1 December, 2022

LitStack Rec: I Hate to Leave This Beautiful Place & Siege Line

Siege Line, by Myke Cole

For those who may not consider themselves a likely audience for military fantasy/sci-fi, I give to you the works of Myke Cole. A Coast Guard veteran who has also worked in military intelligence and law enforcement, his Reawakening trilogy (the prequel to his well-received Shadow Ops series) is authentic while also being humane.

The central character in the Awakening trilogy is US Navy Seal James Schweitzer, killed in what we believe is a covert action gone bad and re-animated through pairing his enhanced body with the spirit of an ancient, bloodthirsty warrior.  In abstract it sounds fantastical; in Myke Cole’s capable hands, it is harrowing, absorbing, and queasily feasible.

In the first book of the trilogy, Gemini Cell, we are introduced to Schweitzer, his family, his resolve, and the secret government organization that wants to control him. Javelin Rain, the second book, finds Jim is on the run with his wife and young son as the threat he poses if he exposes the Gemini Cell project is immense. In Siege Line, Jim takes on the burden of ensuring the end of Gemini Cell altogether.

I started reading Siege Line with a bit of trepidation: I had been totally entranced by Gemini Cell, but found Javelin Rain to be too brutal for my taste (well written and totally appropriate, though; admittedly by tastes lean squarely in the candy-ass range). But Myke Cole surprised me beyond hopes – he managed to set up my expectations, and then take me in a totally different direction that was unconventional and eventually totally satisfying. What he did with the character of Jim Schweitzer was brave, and made me even more of a fan than I was before.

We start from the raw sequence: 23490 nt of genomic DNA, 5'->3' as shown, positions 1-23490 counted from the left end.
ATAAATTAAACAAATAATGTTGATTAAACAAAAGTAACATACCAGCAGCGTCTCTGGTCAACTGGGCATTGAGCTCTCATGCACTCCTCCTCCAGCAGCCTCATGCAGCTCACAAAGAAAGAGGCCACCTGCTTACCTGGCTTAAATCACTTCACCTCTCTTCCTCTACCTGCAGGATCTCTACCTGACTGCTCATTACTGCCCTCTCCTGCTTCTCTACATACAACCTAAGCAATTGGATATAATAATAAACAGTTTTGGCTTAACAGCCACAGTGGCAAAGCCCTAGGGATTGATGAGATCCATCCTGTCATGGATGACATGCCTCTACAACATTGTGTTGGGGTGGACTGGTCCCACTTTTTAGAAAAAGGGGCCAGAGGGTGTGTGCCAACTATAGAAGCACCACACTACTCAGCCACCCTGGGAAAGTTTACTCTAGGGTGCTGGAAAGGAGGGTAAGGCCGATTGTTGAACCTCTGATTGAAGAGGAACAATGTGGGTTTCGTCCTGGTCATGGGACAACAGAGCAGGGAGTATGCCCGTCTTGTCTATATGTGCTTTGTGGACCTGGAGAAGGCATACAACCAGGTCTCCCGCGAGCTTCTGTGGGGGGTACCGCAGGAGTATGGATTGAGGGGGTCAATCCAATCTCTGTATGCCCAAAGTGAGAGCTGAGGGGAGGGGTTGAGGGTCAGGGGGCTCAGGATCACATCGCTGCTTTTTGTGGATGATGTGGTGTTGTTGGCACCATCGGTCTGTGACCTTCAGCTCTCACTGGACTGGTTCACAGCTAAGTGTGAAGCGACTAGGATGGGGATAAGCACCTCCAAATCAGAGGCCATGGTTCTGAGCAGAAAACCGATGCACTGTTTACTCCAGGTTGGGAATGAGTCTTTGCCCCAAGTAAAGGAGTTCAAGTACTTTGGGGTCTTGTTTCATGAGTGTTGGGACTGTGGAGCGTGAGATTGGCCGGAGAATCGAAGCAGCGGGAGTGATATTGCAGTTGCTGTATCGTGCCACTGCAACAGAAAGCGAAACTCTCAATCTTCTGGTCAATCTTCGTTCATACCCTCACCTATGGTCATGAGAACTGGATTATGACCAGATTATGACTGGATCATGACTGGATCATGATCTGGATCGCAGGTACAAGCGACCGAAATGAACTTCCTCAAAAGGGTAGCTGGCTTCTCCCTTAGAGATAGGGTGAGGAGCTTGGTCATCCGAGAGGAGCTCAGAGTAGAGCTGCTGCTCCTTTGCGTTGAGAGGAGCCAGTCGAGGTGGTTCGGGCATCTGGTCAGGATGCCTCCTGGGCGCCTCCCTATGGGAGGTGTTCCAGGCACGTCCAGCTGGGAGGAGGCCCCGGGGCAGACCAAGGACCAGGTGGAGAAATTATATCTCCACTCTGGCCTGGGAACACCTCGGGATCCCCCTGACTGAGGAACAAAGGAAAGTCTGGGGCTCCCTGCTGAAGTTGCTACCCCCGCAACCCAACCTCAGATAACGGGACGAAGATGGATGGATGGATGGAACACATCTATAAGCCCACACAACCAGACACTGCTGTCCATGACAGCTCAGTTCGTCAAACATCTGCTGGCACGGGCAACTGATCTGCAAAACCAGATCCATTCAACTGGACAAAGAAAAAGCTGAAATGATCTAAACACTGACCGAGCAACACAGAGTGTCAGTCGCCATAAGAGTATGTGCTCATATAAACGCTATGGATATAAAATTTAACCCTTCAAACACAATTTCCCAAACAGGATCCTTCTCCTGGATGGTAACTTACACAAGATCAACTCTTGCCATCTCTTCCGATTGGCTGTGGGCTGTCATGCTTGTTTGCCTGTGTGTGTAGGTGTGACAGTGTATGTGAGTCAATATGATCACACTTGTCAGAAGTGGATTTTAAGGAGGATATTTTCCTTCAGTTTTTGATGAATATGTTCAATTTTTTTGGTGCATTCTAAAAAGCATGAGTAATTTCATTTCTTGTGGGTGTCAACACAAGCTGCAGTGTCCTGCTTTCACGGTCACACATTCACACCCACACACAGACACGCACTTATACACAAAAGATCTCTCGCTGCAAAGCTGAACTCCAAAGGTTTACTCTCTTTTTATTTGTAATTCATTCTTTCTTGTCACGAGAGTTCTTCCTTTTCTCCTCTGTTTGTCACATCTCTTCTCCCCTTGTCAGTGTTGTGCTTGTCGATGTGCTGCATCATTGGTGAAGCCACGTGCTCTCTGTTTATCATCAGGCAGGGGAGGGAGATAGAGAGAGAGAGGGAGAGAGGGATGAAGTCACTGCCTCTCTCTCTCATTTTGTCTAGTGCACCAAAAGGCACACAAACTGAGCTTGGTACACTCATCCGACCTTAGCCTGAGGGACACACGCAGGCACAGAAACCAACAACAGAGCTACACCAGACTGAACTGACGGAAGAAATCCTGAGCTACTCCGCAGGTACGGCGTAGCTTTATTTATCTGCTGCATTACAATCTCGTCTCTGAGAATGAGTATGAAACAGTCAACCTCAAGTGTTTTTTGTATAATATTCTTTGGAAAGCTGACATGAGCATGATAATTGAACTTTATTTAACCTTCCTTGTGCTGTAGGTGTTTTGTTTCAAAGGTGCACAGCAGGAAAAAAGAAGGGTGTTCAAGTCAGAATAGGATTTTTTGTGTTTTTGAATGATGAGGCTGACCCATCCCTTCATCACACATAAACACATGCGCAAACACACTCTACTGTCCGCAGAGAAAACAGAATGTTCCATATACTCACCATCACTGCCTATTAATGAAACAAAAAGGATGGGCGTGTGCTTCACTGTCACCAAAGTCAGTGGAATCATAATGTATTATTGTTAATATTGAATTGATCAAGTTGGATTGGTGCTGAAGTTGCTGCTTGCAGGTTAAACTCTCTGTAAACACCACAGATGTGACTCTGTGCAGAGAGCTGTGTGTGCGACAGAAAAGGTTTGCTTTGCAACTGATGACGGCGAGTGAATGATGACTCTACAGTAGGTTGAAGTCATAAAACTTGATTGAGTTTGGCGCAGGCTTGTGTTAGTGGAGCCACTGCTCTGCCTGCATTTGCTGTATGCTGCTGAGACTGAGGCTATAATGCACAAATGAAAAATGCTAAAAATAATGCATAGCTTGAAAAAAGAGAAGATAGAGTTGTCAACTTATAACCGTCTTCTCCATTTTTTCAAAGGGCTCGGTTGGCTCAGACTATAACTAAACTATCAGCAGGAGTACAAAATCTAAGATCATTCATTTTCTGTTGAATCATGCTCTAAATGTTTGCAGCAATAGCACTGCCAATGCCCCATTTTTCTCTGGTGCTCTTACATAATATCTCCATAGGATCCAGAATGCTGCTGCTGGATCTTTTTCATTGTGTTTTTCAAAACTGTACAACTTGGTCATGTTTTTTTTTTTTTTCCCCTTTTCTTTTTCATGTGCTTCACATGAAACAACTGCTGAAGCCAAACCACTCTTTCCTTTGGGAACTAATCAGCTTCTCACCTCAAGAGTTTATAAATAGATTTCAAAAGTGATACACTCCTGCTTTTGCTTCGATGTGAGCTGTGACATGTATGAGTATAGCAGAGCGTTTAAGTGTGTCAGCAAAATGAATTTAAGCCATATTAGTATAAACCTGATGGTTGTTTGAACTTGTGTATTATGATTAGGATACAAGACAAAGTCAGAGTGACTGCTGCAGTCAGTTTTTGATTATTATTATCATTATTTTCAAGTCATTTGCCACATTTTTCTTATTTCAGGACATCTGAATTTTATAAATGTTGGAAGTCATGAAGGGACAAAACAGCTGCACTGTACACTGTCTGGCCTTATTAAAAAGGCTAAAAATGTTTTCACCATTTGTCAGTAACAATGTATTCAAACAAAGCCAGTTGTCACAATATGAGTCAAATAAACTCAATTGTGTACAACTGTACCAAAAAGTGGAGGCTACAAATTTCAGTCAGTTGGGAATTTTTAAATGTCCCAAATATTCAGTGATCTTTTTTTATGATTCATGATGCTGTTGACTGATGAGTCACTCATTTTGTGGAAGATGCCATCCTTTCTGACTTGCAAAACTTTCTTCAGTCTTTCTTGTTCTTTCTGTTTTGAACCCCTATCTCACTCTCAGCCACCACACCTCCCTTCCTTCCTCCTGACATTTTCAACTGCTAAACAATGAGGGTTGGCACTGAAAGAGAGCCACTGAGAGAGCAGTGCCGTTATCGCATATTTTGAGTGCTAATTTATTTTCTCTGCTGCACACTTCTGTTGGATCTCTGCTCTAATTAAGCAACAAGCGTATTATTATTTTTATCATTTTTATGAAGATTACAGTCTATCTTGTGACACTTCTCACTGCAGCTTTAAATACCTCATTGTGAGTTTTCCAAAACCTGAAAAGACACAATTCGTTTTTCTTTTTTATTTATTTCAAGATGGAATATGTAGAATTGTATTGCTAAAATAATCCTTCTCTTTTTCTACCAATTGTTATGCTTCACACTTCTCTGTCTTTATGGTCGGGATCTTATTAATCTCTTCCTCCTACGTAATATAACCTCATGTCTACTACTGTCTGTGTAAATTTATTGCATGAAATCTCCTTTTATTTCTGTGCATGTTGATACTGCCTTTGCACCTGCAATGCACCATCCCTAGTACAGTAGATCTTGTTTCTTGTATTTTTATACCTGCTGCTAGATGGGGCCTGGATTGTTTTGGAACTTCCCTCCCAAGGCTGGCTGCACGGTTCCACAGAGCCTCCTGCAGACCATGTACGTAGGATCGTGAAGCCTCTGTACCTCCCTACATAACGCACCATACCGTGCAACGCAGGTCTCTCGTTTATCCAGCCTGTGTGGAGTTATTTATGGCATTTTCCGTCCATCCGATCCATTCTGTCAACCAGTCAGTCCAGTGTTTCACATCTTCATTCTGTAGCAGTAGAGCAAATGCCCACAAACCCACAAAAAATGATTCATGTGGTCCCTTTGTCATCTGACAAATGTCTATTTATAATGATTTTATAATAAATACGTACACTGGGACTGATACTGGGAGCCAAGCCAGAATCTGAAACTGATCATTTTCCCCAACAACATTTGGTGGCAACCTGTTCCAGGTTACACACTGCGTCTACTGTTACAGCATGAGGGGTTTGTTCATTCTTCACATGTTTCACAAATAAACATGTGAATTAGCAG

But it isn’t just Jim who gets amaze-balls treatment. The secondary lead in Siege Line is a female indigenous Canadian sheriff whose character has no pandering to get in her way, and she’s incredibly strong, even in (perhaps because of) her internal vulnerabilities. Additionally, the people with the political power in this novel are not all corrupt or shortsighted; many of them share the burden of the action – literally. And much of the story takes place in a small, remote environment, which ratchets up the tension without having to resort to specter of mass destruction; less body count, and more impact for what does occur. Plus, one of the major reveals was, at least to me, totally unexpected yet incredibly effective.

Bottom line, Siege Line is an effective and brilliant capstone to a highly entertaining trilogy, and Myke Cole has cemented himself as one of those authors who I will seek out regardless of subject matter due to his literary diversity and a willingness to go where his characters need to go rather than in the direction of convention or expectation.  All three books of The Awakening trilogy- even the one that handed me my candy-ass on a platter – are highly, highly recommended.

—Sharon Browning